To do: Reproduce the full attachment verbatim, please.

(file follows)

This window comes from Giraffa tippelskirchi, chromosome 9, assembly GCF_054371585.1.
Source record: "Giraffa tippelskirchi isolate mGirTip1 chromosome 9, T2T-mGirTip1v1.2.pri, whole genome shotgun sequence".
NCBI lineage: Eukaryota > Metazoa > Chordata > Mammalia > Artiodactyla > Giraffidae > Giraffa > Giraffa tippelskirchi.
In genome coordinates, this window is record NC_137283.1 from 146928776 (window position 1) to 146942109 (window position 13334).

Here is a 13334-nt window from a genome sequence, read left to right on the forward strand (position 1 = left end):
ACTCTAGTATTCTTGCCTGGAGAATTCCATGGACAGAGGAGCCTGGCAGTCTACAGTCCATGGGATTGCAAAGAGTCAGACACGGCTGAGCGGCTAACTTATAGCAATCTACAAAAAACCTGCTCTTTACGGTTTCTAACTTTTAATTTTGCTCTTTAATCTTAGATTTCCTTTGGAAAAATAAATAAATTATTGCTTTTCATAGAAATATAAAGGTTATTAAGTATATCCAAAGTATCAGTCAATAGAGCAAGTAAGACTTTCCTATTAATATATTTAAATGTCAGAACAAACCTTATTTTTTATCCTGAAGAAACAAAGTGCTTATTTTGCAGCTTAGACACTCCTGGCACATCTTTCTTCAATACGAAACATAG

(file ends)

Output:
This window comes from Giraffa tippelskirchi, chromosome 9, assembly GCF_054371585.1.
Source record: "Giraffa tippelskirchi isolate mGirTip1 chromosome 9, T2T-mGirTip1v1.2.pri, whole genome shotgun sequence".
NCBI lineage: Eukaryota > Metazoa > Chordata > Mammalia > Artiodactyla > Giraffidae > Giraffa > Giraffa tippelskirchi.
In genome coordinates, this window is record NC_137283.1 from 146928776 (window position 1) to 146942109 (window position 13334).

Here is a 13334-nt window from a genome sequence, read left to right on the forward strand (position 1 = left end):
ACTCTAGTATTCTTGCCTGGAGAATTCCATGGACAGAGGAGCCTGGCAGTCTACAGTCCATGGGATTGCAAAGAGTCAGACACGGCTGAGCGGCTAACTTATAGCAATCTACAAAAAACCTGCTCTTTACGGTTTCTAACTTTTAATTTTGCTCTTTAATCTTAGATTTCCTTTGGAAAAATAAATAAATTATTGCTTTTCATAGAAATATAAAGGTTATTAAGTATATCCAAAGTATCAGTCAATAGAGCAAGTAAGACTTTCCTATTAATATATTTAAATGTCAGAACAAACCTTATTTTTTATCCTGAAGAAACAAAGTGCTTATTTTGCAGCTTAGACACTCCTGGCACATCTTTCTTCAATACGAAACATAG